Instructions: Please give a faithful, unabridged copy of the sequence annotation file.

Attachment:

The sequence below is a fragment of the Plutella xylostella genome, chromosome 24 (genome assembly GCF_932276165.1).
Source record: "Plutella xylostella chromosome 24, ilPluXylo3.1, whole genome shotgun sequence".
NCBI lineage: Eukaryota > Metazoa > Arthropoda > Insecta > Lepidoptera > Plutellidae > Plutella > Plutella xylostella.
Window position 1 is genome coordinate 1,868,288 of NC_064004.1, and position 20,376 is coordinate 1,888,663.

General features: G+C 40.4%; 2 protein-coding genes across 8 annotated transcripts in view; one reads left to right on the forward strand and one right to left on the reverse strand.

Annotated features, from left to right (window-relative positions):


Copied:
The sequence below is a fragment of the Plutella xylostella genome, chromosome 24 (genome assembly GCF_932276165.1).
Source record: "Plutella xylostella chromosome 24, ilPluXylo3.1, whole genome shotgun sequence".
NCBI lineage: Eukaryota > Metazoa > Arthropoda > Insecta > Lepidoptera > Plutellidae > Plutella > Plutella xylostella.
Window position 1 is genome coordinate 1,868,288 of NC_064004.1, and position 20,376 is coordinate 1,888,663.

General features: G+C 40.4%; 2 protein-coding genes across 8 annotated transcripts in view; one reads left to right on the forward strand and one right to left on the reverse strand.

Annotated features, from left to right (window-relative positions):